Reflecting on the loss of Children’s dear friend, James G. Miles

One of the founders of Children’s – Minneapolis, James G. Miles, died earlier this week.

Ask Dr. Arnold Anderson, the hospital’s first medical director and chief executive officer, about the impact of Miles, and his answer is unequivocal:

“Without Jim Miles, Children’s Hospital would not be.”

Perhaps best known as a founder and top executive at Control Data Corp., at one time one of the leading computer companies in the world, Miles was an engineer, lawyer, inventor, entrepreneur, gubernatorial candidate and author.  Dr. Anderson would add a few more descriptions to the list: “visionary,” “genius,” “revolutionary” and “a man of principle.” But not many people know his history as founder of Minnesota’s largest children’s hospital.

After a discouraging meeting with a Chicago consultant who questioned the feasibility of building a Children’s Hospital in Minneapolis, Miles said to Dr. Anderson: “If you will stick with me, we will build that hospital.”

Despite opposition from local philanthropists, government officials, medical academics and the hospital community, Miles believed that children should have a hospital dedicated to their unique needs. Starting in 1967, Miles helped lead the effort to win the necessary approvals, financing and funding to build the hospital, which opened in 1973.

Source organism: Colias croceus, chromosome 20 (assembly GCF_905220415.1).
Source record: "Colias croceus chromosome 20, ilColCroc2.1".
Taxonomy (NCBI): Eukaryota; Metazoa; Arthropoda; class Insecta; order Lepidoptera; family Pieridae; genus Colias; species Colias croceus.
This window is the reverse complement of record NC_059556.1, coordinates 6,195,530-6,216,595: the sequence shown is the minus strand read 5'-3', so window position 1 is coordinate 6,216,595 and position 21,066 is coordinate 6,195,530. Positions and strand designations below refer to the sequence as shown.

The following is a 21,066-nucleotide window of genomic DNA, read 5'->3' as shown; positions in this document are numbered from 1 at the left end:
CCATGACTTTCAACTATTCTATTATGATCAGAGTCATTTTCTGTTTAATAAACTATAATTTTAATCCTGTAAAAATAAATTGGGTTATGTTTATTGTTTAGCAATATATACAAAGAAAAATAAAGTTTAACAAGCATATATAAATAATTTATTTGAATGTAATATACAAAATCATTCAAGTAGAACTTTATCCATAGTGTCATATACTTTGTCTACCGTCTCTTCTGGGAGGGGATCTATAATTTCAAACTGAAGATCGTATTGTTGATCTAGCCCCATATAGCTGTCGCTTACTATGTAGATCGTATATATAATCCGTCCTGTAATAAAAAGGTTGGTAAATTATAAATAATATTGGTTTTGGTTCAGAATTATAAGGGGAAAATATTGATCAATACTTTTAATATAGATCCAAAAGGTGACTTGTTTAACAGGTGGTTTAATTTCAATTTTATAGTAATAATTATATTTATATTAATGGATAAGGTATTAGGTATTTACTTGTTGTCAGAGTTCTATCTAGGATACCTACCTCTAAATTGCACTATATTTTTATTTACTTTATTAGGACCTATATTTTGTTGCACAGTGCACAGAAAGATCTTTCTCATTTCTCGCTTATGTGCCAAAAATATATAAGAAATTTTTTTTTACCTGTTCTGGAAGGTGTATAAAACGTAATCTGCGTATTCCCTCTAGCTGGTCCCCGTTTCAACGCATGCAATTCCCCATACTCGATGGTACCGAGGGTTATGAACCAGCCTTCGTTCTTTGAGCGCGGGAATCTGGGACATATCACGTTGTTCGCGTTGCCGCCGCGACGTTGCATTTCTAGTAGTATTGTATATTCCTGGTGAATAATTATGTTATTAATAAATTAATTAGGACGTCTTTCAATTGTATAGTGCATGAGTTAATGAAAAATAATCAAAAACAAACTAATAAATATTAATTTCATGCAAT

It wasn’t easy. Not by a long shot. At one point, construction had to be stopped due to insufficient funds, and a cyclone fence was installed around the perimeter of the site to prevent neighborhood children from falling in the giant hole that had been dug, according to Dr. Anderson. Later, during a cash crunch early in the hospital’s history, Miles pledged his entire net worth to keep the hospital going, according to a Star Tribune story about Miles in 2008.

“Miles was instrumental in creating plans for the hospital, employing innovative and cost-effective construction principles and child-friendly designs,” Dr. Anderson said. “He even had a critical role in the hospital’s budgeting and governance that enabled the hospital to remain viable despite challenging fee schedules and a commitment to serve all children regardless of their economic circumstances.”

Miles established the organization principles for Children’s that remain essential today: a worthy common purpose, a strong “esprit de corps,” competence, a loving spirit, innovation, cooperation, generosity and faith, Dr. Anderson said.

“I would say that the very spirit of Children’s is due to Jim Miles,” he said.

Jim Miles may have died earlier this week, but at Children’s his spirit lives on.

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